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The Saint of Lost Things by Tish Delaney

A Helen’s Reads Review *****
Lindy Morris lives with Auntie Bell on the edge of Donegal, in a bungalow on Granda Morris’s land, although she did once escape to London and lived a full and exciting life. For a while.
Granda Morris is a complicated man, a farmer who wanted sons but got two daughters -Auntie Bell and Lindy’s mother, Babs, who disappeared long ago.
Now, Lindy and Bell live their lives in a home filled with unfulfilled dreams.
But then secrets that have been kept for thirty years emerge, and the family’s past, and future, is rewritten…
I read this novel as a buddy read with a lovely group of bookstas (tagged) and it absolutely blew my socks off.
Written with real insight and understanding, Delaney has created characters with such a depth of realisation that they glitter in their vividness and humanity – no cliched cyphers, these are living, breathing, flawed individuals, with traits that you love, and with many that you don’t.
The psychology in the development of these characters is immense: an aunt and niece who share a mutual interconnectedness, irritation, resentment and antagonism, forced to live cheek by jowl in Granda Morris’ jerry-built bungalow, and jostling daily for the upper hand in the balance of power within their complex relationship.
The prose of the novel is lyrical and evocative, and it can turn on a sixpence, making you laugh out loud one minute and gasp with shock or sadness the next. Lindy’s first-person narrative just reels you in with its immediacy and intensity, its meandering almost stream of consciousness style, and her wonderfully dry and acerbic wit and observations.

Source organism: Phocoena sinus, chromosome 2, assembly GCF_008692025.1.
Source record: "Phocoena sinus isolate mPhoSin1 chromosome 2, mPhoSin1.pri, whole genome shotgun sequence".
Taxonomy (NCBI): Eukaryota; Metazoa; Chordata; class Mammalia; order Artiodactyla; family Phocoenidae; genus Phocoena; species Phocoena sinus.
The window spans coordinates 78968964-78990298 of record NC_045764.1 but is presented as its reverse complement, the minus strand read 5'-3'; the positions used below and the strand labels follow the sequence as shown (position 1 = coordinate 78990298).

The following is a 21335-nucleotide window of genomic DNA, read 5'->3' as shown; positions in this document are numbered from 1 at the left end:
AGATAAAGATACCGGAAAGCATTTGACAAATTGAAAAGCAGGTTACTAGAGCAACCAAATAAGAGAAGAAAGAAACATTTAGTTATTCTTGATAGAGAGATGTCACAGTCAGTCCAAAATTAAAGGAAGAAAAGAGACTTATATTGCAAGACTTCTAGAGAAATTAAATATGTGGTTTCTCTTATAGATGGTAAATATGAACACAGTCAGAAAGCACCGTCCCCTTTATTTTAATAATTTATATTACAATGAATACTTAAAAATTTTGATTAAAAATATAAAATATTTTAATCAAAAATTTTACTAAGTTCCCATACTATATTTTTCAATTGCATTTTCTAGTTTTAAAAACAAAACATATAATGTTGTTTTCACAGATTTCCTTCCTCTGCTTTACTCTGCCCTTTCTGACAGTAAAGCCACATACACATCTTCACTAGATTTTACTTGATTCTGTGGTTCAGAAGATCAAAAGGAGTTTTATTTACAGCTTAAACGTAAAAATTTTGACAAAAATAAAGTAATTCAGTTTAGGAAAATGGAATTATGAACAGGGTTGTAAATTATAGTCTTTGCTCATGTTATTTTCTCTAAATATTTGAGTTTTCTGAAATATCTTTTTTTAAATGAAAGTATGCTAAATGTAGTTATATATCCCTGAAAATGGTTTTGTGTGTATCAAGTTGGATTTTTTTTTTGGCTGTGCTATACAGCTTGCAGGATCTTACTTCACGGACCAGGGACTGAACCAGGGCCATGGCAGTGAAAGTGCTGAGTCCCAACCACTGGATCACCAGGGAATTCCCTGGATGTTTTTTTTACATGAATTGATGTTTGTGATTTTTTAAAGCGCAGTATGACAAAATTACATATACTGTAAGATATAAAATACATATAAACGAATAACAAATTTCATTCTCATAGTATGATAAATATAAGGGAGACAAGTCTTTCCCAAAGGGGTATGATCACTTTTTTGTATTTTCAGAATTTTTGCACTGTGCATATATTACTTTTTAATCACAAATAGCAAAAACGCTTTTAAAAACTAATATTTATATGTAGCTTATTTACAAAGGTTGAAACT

This is matched by the level of observation, making you think that here is a writer who loves to people watch – the Saturday morning tea and cake catch-ups are so well observed and drawn that you feel that you are sat at the same table and itching with discomfort.
TSOLT will make you laugh and will make you cry; it will shock and surprise you; you will run the full gamut of emotions before you get to the oh so satisfying ending; and it will live on in your head for days once you have finished it. Superb.
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Helen of Helen’s Reads is an English Literature graduate and a professional librarian with over 30 years’ experience of promoting books, reading, and engaging with readers. As well as being an avid reader she has an equal passion for chocolate and for cake, so it’s rather fortunate that she also enjoys walking the fells and footpaths of Cumbria as an antidote to all those calories!

All Helen’s reviews are unpaid, unprompted, and honest, and are of books she has purchased herself, borrowed from the library or received as proof copies from publishers. You can read more of her bookish thoughts on Goodreads at  and follow her on Instagram @hels_t_reads